At sentencing, District Judge Real rejected the parties’ joint-recommended sentence of eighteen months, and imposed a sentence of five years of probation with a condition of twelve months custody. Id. Judge Real justified his sentence by reference to Section 3553(a)(4) and Booker. Id. at *14. When the government objected, Judge Real replied, “Take it up. I want to know if that’s right . . . If you don’t want to save money for the United States, take it up, so we’ll get the court of appeals to see whether or not that’s a legal sentence.” Id.

The government took it up.

Issue(s): (Ed. note: Because there is no statement of issues, this is a summary):

1. Suspended sentences:
Do district court have the power to suspend the imposition of a sentence?

2. Probation:
Can a district court impose a constant period of imprisonment as a condition of probation?

Held: “We reverse the district court and vacate the sentence.” Murillo, 2008 WL 5049914, *1.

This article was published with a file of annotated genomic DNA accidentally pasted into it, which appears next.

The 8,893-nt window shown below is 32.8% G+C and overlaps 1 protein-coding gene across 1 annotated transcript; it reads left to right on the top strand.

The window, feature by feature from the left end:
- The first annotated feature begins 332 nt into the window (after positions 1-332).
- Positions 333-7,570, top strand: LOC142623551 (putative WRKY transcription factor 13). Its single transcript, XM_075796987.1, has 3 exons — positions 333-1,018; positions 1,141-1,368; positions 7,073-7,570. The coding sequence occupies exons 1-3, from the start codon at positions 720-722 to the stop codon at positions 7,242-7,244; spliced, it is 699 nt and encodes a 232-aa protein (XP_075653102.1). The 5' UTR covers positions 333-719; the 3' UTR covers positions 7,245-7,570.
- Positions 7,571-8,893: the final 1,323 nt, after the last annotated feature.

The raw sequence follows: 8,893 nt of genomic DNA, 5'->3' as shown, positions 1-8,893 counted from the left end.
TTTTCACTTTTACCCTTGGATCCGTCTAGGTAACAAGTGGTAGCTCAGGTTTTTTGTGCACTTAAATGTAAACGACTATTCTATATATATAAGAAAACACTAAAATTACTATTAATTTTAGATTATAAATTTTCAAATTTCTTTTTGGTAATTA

1. Suspended Sentences:
“Under our current sentencing scheme, district courts do not have the power to suspend the imposition of a sentence.” Id.

2. Confinement as condition of probation: “[A] district court may not impose a constant period of imprisonment as a condition of probation.” Id. “[W]e direct that on remand the case be reassigned to a different district judge for resentencing.” Id.

Of Note: Wasn’t it a tad cowardly of the government to run to the Ninth for relief? This was a locked deal: if the government didn’t like Real’s sentence it could have busted the (c)(1)(C) plea in the district court and duked it out there.

Moreover, defense counsel was in an awkward spot – Murillo had agreed to a specific deal, and the defense was both contractually and honor-bound to not advocate for Real’s lower sentence. This means that the Ninth decided these issues on a poorly-formed record with a hamstrung defense counsel.